FAIRMONT - Focus on Fairmont is a grassroots group of citizens dedicated to improving their community, plain and simple.
Formed in February 2012, the committee is loosely organized, its members organically shifting as residents come and go, depending on their interest in a specific project.
The first task Focus on Fairmont took on was developing a rental ordinance. Working collaboratively with the city, a rough draft has been written, and a meeting is scheduled for Oct. 11 for local landlords to give their feedback.
"We want to make sure all people have a safe and healthy place to live," said Steve Hawkins.
The ordinance also aims to offer additional protection to landlords, for instance by notifying them if a crime is committed at one of their properties.
Husband and wife Steve and Heather Hawkins paired up to found Focus on Fairmont. The two decided sitting around complaining at their kitchen table wasn't enough; they wanted to create change. And they found they weren't the only ones.
"It's amazing that we would get this much accomplished with no funding and no formality," Heather Hawkins said. "... Nothing but great people."
The members comprising Focus on Fairmont are a diverse group, of varying ages, interests and work backgrounds. About 20 people typically show up for the group's meetings, at noon the last Thursday of the month at Southern Minnesota Educational Campus. The people who attended to assist with the formation of a rental ordinance were a different set than those working on the latest project: beautifying Blue Earth Avenue.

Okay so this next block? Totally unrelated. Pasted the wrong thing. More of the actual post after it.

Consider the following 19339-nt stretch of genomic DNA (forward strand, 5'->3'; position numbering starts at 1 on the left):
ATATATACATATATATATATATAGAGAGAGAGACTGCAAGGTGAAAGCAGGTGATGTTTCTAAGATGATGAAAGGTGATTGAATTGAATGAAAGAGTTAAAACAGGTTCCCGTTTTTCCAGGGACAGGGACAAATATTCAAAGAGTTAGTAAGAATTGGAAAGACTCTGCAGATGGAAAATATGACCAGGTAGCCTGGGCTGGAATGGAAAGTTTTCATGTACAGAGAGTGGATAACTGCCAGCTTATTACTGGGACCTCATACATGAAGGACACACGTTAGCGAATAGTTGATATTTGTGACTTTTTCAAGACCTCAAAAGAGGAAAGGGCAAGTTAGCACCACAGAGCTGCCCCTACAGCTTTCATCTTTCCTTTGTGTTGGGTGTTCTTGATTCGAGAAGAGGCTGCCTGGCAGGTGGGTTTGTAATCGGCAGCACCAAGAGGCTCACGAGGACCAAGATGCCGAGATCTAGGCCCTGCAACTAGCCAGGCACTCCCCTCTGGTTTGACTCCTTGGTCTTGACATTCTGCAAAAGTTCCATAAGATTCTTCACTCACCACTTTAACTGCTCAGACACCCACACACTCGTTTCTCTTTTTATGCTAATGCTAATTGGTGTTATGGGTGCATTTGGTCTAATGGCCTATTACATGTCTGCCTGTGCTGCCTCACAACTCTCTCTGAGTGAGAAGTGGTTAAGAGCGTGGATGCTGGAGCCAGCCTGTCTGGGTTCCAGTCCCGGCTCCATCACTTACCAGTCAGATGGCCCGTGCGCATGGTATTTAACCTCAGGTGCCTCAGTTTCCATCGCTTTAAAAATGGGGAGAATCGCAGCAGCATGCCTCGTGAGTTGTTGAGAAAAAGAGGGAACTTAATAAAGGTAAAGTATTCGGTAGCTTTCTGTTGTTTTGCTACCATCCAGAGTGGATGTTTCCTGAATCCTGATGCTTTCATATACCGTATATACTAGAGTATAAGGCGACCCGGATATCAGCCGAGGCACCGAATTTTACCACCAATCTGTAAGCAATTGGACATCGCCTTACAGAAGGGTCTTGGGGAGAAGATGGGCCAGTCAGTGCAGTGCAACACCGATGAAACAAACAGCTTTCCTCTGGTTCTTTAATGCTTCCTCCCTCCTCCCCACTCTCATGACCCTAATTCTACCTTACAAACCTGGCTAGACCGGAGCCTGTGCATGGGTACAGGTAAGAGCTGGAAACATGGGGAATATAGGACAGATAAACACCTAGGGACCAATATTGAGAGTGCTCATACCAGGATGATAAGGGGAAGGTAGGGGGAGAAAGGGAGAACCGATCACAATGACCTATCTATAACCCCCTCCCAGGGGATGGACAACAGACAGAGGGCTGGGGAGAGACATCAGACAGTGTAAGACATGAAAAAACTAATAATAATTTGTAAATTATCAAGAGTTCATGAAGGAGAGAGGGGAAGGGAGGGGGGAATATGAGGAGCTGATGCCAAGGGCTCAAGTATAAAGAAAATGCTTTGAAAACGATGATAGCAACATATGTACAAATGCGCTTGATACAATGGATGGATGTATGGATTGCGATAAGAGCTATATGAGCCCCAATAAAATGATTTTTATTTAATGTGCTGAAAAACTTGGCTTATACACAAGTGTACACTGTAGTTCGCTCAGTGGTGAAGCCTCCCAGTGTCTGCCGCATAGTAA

There are myriad ways this could be done, but they're starting with hanging flower pots and banners from the light poles, which they hope to have up in the spring of 2014. For inspiration, they've looked to other small towns, including New Ulm and Delano.
"I think we're stalled until we have funding," Heather Hawkins told the group.
But by the end of their hour-long meeting, plans were in place for grant writing, business sponsorship and community fundraising to pay for the project, plus the group is hoping for a little help from the city, at least with the startup.
"It will be tough to get this pulled off by next spring," said Steve Hawkins, which earned him a couple light-hearted boos for being a nay-sayer.
Its optimism is one thing Focus on Fairmont has going for it. The group's wish list for quality-of-life improvements is long and somewhat idealistic, including changing Fairmont's perception of itself.
"Reshape," "recreate," "rethink," "reinvest" are a few of the key words thrown out at Thursday's meeting, as they brainstormed ideas for reinvigorating the community with public presentations in the near future.
"I see Fairmont as a sleeping giant," said new Fairmont resident John Hawthorne, describing the town's potential to become a truly amazing place to live. "... The quality is here, the core of what we need is here."
Anyone interested in joining Focus on Fairmont is welcome to attend the monthly meetings.
Donations for the group's projects can be made to City of Fairmont-Focus on Fairmont. Donations can be dropped off at City Hall. The city has not contributed any dollars to the committee but is simply serving as the fiscal agent for financial contributions.